Abuse of the Courts - Justice Pazaratz

CITATION: Scion v. White, 2020 ONSC 1915

COURT FILE NO.: 657/17

DATE: 2020-03-30


RE: Ioana Milita Sion, Applicant


Jeffrey Philip White, Respondent

BEFORE: The Honourable Mr. Justice A. Pazaratz

COUNSEL: Self-Represented Applicant

Self-Represented Respondent

HEARD: March 30, 2020 – No Appearances - Triage Endorsement


[1] AS A RESULT OF COVID-19 which has caused the suspension of regular Superior Court of Justice operations at this time, as set out in the Notice to the Profession dated March 24, 2020, this matter was referred to me as Triage Judge, for a determination as to how the file is to proceed. See the Notice to the Profession dated March 24, 2020 available at https://www.ontariocourts.ca/scj/covid-19-suspension-fam/

[2] Electronic materials were filed through the Courthouse email address: Hamilton.Family.Superior.Court@ontario.ca. Upon the resumption of court operations all materials will be duly filed in the physical record at the courthouse.

[3] The context here is important:

a. On March 24, 2020 I issued a Triage endorsement which basically allowed the father’s access requests to proceed as potentially urgent, but his financial and property issues were deemed not to be urgent and were not permitted to proceed.

b. Notwithstanding that endorsement, the father brought a further emergency motion on financial issues. In my March 27, 2020 Triage endorsement, I re-stated the court’s concern about the history of both of these parties abusing the court process. I again confirmed that the financial and property issues are not urgent, and they will not be heard. I endorsed that the Respondent may not bring any further motions on property or financial issues without leave of the court. I imposed further restrictions that any such request may not be submitted within 60 days of having received a denial from the Trial Judge.

2020 ONSC 1915 (CanLII) 2

c. By separate endorsement dated March 27, 2020, Justice Brown dealt with the access issue following a teleconference with the parties. Justice Brown denied the Respondent’s request that this issue proceed on an emergency basis. Justice Brown stated at paragraph 15:

There is an existing order for access which the applicant states she is prepared to continue and the respondent has not given sufficient evidence to establish why the existing order should now be varied on an urgent or emergency basis.

[4] Notwithstanding those recent and clear endorsements, the Respondent father has today filed yet another emergency motion seeking to deal with both access and financial issues.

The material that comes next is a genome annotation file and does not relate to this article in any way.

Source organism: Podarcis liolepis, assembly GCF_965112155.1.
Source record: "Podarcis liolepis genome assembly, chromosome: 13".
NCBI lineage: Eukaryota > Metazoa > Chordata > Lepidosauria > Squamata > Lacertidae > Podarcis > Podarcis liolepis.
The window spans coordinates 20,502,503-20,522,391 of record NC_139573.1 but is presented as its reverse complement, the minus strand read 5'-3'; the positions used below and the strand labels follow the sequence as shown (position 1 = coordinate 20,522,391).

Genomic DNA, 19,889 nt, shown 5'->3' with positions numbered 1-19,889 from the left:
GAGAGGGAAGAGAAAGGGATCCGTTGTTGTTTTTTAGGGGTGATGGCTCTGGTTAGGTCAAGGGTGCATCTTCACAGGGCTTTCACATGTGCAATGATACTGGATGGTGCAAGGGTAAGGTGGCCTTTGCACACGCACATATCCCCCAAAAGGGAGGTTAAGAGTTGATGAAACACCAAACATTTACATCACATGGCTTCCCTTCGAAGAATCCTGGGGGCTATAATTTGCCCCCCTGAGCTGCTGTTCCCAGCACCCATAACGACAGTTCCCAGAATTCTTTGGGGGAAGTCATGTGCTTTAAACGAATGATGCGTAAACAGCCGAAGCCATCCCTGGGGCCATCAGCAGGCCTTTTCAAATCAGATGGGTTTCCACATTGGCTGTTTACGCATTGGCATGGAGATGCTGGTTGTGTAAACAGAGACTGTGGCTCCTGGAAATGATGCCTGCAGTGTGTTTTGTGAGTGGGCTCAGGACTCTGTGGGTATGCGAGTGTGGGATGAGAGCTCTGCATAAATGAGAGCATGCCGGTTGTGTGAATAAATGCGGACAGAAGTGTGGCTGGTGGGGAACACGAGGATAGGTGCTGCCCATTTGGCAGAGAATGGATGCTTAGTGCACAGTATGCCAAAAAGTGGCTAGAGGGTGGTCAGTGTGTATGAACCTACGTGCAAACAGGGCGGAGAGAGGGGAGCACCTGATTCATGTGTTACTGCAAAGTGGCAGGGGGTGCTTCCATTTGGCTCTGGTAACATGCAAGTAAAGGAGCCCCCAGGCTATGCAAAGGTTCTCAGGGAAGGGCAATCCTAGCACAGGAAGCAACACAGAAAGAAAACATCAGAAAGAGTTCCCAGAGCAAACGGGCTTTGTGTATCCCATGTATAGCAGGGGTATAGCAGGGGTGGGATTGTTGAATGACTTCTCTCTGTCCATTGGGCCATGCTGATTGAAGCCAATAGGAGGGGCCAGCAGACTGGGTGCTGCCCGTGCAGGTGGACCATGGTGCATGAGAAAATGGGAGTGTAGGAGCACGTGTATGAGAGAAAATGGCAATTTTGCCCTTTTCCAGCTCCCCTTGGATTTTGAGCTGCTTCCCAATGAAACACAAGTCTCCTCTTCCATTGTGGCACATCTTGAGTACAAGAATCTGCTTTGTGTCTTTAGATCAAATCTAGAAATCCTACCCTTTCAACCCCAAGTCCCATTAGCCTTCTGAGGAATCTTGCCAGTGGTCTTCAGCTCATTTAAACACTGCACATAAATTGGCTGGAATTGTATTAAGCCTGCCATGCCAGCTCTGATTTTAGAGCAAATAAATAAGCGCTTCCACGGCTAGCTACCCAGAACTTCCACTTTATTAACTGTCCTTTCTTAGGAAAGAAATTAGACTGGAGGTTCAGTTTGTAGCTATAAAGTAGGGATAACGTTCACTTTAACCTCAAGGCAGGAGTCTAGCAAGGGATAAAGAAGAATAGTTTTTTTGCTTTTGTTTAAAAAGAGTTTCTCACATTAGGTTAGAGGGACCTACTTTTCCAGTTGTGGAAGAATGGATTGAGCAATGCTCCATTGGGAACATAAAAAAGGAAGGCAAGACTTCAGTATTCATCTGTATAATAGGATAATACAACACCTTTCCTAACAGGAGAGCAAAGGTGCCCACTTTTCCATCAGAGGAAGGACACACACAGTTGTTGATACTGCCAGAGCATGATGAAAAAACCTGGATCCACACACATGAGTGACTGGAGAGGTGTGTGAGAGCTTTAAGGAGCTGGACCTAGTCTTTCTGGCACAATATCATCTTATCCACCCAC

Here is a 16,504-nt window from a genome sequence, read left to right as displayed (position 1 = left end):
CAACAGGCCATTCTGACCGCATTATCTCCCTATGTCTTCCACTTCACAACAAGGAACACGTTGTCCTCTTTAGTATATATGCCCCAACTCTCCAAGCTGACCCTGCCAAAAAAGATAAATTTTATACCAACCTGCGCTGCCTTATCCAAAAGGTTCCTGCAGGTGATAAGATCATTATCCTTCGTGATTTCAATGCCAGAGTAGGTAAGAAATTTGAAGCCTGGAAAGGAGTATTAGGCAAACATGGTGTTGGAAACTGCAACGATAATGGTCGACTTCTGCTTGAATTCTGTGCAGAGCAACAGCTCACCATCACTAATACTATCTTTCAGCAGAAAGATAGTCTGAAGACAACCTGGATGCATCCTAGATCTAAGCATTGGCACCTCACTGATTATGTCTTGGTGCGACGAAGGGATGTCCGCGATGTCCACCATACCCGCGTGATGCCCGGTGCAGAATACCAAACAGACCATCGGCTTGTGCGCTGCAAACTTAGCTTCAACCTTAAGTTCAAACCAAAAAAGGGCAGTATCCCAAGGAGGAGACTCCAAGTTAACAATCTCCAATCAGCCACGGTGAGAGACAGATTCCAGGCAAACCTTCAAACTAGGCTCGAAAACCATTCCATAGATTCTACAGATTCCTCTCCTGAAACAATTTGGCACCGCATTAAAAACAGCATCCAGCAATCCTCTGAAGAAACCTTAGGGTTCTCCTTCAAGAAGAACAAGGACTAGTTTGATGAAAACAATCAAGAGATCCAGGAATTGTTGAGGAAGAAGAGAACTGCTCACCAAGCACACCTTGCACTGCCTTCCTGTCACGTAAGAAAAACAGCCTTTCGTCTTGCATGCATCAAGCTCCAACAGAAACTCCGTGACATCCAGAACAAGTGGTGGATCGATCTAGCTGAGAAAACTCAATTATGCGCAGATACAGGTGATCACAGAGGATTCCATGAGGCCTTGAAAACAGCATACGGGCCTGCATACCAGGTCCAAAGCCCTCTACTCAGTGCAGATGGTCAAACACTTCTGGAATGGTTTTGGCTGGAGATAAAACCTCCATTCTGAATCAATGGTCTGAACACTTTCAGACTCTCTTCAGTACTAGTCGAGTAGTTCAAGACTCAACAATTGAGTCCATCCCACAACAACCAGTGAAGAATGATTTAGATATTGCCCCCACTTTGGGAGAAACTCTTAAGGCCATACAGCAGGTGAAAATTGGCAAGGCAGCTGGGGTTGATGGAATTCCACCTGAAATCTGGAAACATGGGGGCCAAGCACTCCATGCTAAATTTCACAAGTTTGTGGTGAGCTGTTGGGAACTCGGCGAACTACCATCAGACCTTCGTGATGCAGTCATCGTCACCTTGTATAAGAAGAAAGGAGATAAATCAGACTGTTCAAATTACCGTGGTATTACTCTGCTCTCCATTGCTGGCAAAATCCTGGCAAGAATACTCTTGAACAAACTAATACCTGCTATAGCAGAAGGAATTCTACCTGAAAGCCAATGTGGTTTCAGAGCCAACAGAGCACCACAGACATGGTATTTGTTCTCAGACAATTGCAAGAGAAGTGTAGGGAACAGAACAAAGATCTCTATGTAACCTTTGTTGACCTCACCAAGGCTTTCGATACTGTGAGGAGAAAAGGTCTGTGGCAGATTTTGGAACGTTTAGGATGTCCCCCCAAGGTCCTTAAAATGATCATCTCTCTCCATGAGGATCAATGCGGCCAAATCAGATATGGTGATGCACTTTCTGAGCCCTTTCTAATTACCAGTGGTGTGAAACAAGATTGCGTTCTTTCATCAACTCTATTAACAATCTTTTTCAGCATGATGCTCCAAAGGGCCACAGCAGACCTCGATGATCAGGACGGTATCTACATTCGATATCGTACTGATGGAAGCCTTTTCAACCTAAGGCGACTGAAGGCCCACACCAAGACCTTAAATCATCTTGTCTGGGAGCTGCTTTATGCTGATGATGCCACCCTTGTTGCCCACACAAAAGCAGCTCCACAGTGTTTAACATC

[5] I am not permitting the Respondent to proceed with any aspect of his motions:

a. With respect to financial issues, I have already determined that they will not proceed on an emergency basis. The Respondent’s March 30, 2020 request is in direct contravention of my March 27, 2020 endorsement which specified that the Respondent may not even seek leave to address financial issues for 60 days following the March 27, 2020 denial. And the materials filed today are far in excess of the two page limit set out in my March 27, 2020 endorsement (that’s a total of two pages, with no additional attachments, exhibits, etc.).

b. With respect to the access issue, it could only potentially be urgent if there was a complete denial of access. But as Justice Brown noted in her March 27, 2020 endorsement, there is no denial. The Applicant has undertaken that the existing pattern of two hour weekly supervised visits will continue. There is no reason these visits can’t take place in an open setting such as a park (parks are open although some playground facilities may be closed). Obviously, there are going to be practical issues which arise in making the access arrangements successful from the child’s perspective. If it’s raining, either a sheltered location will have to be found (which may be more difficult in COVID-19 circumstances) or perhaps the visit will have to be rescheduled for a time or adjacent day when the weather is more favourable. These are common sense details which people acting in good faith should easily be able to resolve without taxpayers funding a Judge’s involvement.

[6] We are rapidly approaching the stage where one or both of these parties may come to be identified as vexatious litigants. The consequences of such a determination would be quite harsh. For the moment, both parties should be aware that if they keep bringing inappropriate urgent motions, we may simply have no choice but to ignore them.

[7] I would again urge both parties to use some common sense and stop abusing extremely limited judicial resources.

Pazaratz J.

2020 ONSC 1915 (CanLII) 3

Date: March 30, 2020

2020 ONSC 1915 (CanLII)